ZK: Yeah! I think I was definitely trying to say something along those lines. It’s funny, because it’s not that I don’t think men can’t write really complicated, funny, or truthful roles for women. I think that people like Woody Allen in something like Annie Hall or Hannah and Her Sisters can populate their films with a lot of real female characters. I just think that romantic comedies are so much better when they’re actually about real people. Things like When Harry Met Sally or Say Anything… those might be fluffier movies than this is, but they’re about real people and they’re so compelling and those are really the stories that endure. Those are the things I respond to more than two really pretty people going through fake problems. I think I was definitely writing in response to some of those kinds of movies, and I think the idea of the “manic pixie dream girl” is so stupid. It’s just a way of reducing women to an idea of something. A huge part of the movie is the dangers of reducing a person to an idea. I think that there’s no label like that for men in these kinds of movies. It’s a special kind of diminutive label that eliminates any sense of individuality. I think I was definitely writing in response to all of that with the intent of kind of exploding the entire construct from the inside.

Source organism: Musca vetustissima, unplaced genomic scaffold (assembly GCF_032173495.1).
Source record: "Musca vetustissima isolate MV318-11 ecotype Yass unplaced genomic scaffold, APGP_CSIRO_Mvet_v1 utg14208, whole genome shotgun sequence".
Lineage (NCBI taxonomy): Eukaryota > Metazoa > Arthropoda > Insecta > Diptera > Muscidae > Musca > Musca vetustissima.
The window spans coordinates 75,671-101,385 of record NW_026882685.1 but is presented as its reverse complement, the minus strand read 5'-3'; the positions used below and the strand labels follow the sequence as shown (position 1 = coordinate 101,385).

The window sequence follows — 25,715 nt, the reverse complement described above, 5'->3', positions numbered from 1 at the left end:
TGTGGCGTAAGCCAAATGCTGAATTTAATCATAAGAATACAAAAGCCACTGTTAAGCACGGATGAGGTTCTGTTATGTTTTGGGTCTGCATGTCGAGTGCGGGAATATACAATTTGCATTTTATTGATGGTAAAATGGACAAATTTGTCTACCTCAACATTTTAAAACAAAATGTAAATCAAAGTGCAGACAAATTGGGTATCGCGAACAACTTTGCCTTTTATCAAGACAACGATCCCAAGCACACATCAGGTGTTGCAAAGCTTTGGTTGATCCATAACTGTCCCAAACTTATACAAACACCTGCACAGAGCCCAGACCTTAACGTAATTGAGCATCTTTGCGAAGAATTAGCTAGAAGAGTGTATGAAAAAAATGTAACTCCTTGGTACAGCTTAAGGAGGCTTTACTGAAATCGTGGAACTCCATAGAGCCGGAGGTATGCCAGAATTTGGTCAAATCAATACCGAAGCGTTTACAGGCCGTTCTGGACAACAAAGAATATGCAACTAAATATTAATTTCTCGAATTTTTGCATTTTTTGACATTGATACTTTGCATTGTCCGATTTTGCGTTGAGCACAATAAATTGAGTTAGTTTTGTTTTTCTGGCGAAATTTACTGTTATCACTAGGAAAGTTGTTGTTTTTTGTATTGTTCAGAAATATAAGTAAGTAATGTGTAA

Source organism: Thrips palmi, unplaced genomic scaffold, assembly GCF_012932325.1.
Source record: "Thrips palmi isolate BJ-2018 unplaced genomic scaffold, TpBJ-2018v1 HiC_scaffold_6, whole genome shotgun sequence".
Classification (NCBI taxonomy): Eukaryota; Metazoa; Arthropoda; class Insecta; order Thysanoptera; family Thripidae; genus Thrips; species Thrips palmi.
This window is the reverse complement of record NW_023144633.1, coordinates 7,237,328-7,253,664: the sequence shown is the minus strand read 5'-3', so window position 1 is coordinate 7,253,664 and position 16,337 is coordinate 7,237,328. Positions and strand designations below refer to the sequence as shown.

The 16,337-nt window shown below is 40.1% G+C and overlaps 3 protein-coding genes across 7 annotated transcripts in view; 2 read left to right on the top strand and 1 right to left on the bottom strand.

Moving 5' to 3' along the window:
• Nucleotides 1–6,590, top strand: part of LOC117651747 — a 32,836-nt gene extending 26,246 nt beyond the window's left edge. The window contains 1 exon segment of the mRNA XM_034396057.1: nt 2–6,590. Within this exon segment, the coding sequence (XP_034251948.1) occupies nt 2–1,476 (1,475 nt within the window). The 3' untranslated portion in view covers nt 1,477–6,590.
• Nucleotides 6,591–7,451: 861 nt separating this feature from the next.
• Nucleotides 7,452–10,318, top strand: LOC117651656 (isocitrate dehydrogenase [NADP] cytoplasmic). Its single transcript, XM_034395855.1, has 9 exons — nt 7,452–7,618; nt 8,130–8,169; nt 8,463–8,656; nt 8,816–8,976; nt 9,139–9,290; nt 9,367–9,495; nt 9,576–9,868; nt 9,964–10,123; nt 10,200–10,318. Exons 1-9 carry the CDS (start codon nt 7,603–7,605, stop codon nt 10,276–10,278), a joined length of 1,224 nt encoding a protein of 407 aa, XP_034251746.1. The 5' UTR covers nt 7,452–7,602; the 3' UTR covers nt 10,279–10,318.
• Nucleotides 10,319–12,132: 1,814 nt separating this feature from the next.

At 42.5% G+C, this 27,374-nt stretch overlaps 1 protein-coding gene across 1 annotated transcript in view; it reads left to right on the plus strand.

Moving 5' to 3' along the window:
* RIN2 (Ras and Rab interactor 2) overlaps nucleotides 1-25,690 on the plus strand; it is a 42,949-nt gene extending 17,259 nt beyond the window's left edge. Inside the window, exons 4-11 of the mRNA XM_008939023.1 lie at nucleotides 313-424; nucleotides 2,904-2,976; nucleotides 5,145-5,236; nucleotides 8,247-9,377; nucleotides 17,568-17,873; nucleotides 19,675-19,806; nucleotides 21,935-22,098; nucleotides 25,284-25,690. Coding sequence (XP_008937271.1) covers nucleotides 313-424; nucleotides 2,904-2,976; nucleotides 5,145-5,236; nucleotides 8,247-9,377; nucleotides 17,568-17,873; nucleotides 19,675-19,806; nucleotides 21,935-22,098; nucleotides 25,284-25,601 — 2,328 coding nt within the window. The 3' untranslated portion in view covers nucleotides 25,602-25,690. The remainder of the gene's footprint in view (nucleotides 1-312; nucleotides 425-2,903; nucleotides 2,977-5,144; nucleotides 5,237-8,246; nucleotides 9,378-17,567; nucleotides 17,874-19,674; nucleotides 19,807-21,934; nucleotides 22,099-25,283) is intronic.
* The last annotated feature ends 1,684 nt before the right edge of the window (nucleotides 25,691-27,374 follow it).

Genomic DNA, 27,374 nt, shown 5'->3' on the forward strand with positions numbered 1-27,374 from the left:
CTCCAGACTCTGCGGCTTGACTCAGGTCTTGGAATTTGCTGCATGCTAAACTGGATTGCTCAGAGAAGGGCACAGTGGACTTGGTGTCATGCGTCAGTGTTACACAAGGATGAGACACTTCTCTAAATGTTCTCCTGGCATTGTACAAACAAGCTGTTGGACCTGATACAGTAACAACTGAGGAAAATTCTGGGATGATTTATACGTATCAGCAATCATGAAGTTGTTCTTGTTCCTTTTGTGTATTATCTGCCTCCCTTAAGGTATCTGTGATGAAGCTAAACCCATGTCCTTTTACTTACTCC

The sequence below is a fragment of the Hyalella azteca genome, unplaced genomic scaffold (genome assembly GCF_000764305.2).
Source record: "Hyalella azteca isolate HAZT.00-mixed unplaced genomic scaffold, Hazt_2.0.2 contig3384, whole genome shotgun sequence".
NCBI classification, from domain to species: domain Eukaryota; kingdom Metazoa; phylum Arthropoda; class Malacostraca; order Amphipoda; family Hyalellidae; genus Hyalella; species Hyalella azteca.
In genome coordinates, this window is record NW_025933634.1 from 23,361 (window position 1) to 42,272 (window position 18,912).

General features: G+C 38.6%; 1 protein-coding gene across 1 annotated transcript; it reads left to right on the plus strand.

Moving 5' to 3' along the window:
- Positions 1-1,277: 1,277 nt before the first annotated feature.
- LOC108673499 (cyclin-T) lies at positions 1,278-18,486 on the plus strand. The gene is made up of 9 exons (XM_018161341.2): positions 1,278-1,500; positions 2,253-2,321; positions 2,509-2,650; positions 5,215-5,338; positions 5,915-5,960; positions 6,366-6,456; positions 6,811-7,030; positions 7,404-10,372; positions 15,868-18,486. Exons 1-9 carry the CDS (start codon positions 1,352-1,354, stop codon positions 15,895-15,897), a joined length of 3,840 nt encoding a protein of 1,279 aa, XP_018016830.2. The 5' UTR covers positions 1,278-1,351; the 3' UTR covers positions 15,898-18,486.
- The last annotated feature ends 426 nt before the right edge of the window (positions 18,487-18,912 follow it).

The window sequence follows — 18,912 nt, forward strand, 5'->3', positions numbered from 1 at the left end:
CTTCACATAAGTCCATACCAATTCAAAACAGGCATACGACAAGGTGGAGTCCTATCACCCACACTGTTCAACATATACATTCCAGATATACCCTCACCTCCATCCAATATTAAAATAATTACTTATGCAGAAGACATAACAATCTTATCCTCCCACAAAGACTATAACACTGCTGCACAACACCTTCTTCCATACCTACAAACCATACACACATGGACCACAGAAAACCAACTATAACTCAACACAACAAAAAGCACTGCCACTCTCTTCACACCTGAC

CT: Even as a writer, you’re making the writer in your own film as someone who’s completely manipulative and co-dependent, and it’s a male writer. Were you ever surprised by some of the things you were coming up with?
ZK: Yeah, I was surprised because when I first got the idea it came to me so completely and especially with regards to Calvin. It was like I had somehow downloaded this huge chunk of the universe and I didn’t know where it was going or why I was writing it. Then I sort of put it away for a while, and later it became clear what I was writing about. I never wrote an outline for it and one of the things that Paul kept saying to me was how surprised he was by that. I didn’t put any limits on it kind of knowing that I could always go back and change it later, but I wanted it to keep surprising me. I really didn’t know at any time what was going to happen and when certain things came to me I didn’t even realize I was planting the seeds for some of Calvin’s actions 20 pages ago. You can play these creative tricks on yourself where you allow your brain to go somewhere, but you were never sure if you allowed it to go there in the first place, if that makes any sense.